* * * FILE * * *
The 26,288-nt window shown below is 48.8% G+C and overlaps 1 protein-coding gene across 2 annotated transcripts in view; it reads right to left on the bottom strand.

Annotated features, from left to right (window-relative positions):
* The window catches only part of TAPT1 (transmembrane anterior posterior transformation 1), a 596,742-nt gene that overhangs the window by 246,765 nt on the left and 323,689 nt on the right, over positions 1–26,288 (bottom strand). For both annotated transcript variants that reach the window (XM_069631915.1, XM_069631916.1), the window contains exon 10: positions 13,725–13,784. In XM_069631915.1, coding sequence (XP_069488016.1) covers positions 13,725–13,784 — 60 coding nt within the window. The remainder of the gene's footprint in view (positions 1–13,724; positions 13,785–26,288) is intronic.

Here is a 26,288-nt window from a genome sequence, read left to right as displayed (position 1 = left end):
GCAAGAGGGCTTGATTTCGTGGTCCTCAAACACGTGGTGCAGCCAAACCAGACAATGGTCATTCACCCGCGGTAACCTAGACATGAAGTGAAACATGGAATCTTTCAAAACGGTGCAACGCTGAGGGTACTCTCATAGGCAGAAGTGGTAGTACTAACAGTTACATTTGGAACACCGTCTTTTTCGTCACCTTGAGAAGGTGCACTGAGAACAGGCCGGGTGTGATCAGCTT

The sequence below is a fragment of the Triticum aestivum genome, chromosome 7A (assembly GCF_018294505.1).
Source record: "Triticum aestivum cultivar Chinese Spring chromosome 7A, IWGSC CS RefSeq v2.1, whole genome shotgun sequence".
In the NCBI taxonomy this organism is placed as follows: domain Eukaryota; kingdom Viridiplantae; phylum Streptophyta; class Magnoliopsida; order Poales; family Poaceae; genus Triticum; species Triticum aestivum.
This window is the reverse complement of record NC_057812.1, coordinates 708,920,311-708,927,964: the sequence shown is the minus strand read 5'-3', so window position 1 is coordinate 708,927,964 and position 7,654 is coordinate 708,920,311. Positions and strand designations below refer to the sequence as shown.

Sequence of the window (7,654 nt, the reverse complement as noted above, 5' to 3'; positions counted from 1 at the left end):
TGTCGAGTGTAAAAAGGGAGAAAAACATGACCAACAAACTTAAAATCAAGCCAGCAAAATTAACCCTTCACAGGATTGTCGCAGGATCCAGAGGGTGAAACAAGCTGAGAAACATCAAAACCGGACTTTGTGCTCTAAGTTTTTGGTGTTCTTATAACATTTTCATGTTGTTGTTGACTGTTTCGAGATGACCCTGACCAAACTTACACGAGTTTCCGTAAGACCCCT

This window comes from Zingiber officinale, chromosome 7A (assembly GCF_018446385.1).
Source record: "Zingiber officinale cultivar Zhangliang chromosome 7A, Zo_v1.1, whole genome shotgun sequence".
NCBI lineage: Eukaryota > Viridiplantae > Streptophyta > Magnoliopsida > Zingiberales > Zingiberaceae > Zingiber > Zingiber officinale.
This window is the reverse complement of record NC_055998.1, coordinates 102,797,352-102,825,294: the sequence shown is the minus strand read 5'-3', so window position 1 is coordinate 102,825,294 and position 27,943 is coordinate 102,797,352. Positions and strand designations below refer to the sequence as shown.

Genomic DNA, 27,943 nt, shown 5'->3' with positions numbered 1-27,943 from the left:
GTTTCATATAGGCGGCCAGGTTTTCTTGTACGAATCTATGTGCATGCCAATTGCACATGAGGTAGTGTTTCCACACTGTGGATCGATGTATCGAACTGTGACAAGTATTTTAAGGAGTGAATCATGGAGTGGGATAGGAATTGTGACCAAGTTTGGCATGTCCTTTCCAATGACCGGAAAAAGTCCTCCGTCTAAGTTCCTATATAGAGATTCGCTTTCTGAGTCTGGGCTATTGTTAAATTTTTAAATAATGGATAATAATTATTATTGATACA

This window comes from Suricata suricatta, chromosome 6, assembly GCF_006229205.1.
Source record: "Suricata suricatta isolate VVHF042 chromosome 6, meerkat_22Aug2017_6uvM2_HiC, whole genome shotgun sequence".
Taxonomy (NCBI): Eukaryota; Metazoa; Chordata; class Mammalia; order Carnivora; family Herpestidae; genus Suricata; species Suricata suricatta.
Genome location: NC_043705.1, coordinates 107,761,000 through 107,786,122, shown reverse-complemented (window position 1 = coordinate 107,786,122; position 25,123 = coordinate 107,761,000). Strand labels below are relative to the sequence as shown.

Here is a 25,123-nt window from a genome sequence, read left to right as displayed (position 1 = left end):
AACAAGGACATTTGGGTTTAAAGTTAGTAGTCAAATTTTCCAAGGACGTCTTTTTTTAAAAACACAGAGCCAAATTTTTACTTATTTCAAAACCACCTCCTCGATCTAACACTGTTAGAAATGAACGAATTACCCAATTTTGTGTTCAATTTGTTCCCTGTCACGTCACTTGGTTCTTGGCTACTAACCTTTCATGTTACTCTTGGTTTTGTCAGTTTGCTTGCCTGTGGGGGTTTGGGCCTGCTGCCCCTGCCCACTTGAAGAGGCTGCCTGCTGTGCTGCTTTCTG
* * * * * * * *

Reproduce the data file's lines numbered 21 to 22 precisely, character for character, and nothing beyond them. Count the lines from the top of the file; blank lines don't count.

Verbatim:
Genome location: NC_043705.1, coordinates 107,761,000 through 107,786,122, shown reverse-complemented (window position 1 = coordinate 107,786,122; position 25,123 = coordinate 107,761,000). Strand labels below are relative to the sequence as shown.

Here is a 25,123-nt window from a genome sequence, read left to right as displayed (position 1 = left end):